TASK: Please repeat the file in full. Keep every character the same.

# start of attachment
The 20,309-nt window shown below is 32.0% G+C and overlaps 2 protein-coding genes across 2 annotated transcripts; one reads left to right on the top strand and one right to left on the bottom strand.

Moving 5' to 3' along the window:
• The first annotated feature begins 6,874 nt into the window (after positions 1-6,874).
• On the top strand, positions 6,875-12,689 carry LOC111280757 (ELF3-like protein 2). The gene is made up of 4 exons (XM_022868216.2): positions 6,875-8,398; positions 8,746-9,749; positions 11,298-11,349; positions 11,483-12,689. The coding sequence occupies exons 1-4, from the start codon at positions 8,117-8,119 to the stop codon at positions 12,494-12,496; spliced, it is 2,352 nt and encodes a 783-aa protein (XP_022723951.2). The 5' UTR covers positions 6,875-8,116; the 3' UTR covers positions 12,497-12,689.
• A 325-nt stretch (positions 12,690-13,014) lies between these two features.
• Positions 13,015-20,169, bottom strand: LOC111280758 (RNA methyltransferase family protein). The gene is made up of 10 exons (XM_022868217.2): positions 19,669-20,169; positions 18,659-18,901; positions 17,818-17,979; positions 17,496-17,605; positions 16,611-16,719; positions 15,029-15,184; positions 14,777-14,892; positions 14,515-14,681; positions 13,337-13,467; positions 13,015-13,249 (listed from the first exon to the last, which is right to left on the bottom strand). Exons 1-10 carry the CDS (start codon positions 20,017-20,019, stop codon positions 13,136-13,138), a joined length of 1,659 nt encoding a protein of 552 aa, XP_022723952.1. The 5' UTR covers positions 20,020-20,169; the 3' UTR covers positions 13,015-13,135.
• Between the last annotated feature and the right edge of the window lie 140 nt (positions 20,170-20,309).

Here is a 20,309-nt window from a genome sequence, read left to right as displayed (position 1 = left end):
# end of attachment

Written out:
The 20,309-nt window shown below is 32.0% G+C and overlaps 2 protein-coding genes across 2 annotated transcripts; one reads left to right on the top strand and one right to left on the bottom strand.

Moving 5' to 3' along the window:
• The first annotated feature begins 6,874 nt into the window (after positions 1-6,874).
• On the top strand, positions 6,875-12,689 carry LOC111280757 (ELF3-like protein 2). The gene is made up of 4 exons (XM_022868216.2): positions 6,875-8,398; positions 8,746-9,749; positions 11,298-11,349; positions 11,483-12,689. The coding sequence occupies exons 1-4, from the start codon at positions 8,117-8,119 to the stop codon at positions 12,494-12,496; spliced, it is 2,352 nt and encodes a 783-aa protein (XP_022723951.2). The 5' UTR covers positions 6,875-8,116; the 3' UTR covers positions 12,497-12,689.
• A 325-nt stretch (positions 12,690-13,014) lies between these two features.
• Positions 13,015-20,169, bottom strand: LOC111280758 (RNA methyltransferase family protein). The gene is made up of 10 exons (XM_022868217.2): positions 19,669-20,169; positions 18,659-18,901; positions 17,818-17,979; positions 17,496-17,605; positions 16,611-16,719; positions 15,029-15,184; positions 14,777-14,892; positions 14,515-14,681; positions 13,337-13,467; positions 13,015-13,249 (listed from the first exon to the last, which is right to left on the bottom strand). Exons 1-10 carry the CDS (start codon positions 20,017-20,019, stop codon positions 13,136-13,138), a joined length of 1,659 nt encoding a protein of 552 aa, XP_022723952.1. The 5' UTR covers positions 20,020-20,169; the 3' UTR covers positions 13,015-13,135.
• Between the last annotated feature and the right edge of the window lie 140 nt (positions 20,170-20,309).

Here is a 20,309-nt window from a genome sequence, read left to right as displayed (position 1 = left end):